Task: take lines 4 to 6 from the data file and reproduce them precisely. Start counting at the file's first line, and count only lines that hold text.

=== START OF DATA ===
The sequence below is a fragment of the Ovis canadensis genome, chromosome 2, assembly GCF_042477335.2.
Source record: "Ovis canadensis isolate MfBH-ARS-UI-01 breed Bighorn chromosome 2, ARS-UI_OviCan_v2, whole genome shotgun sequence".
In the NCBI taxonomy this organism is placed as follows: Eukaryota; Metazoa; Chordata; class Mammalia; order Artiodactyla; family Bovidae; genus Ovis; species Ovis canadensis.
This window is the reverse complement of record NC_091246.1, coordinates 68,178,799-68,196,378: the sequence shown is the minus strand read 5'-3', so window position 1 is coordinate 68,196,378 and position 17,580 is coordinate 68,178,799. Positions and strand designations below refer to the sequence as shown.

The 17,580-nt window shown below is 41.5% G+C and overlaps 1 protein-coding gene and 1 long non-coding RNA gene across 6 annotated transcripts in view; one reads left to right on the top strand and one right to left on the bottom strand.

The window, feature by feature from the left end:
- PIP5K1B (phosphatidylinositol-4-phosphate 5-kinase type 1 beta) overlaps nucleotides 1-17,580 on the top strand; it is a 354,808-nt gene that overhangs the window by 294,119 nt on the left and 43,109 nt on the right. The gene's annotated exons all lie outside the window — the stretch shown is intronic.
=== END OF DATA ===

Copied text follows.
This window is the reverse complement of record NC_091246.1, coordinates 68,178,799-68,196,378: the sequence shown is the minus strand read 5'-3', so window position 1 is coordinate 68,196,378 and position 17,580 is coordinate 68,178,799. Positions and strand designations below refer to the sequence as shown.

The 17,580-nt window shown below is 41.5% G+C and overlaps 1 protein-coding gene and 1 long non-coding RNA gene across 6 annotated transcripts in view; one reads left to right on the top strand and one right to left on the bottom strand.

The window, feature by feature from the left end: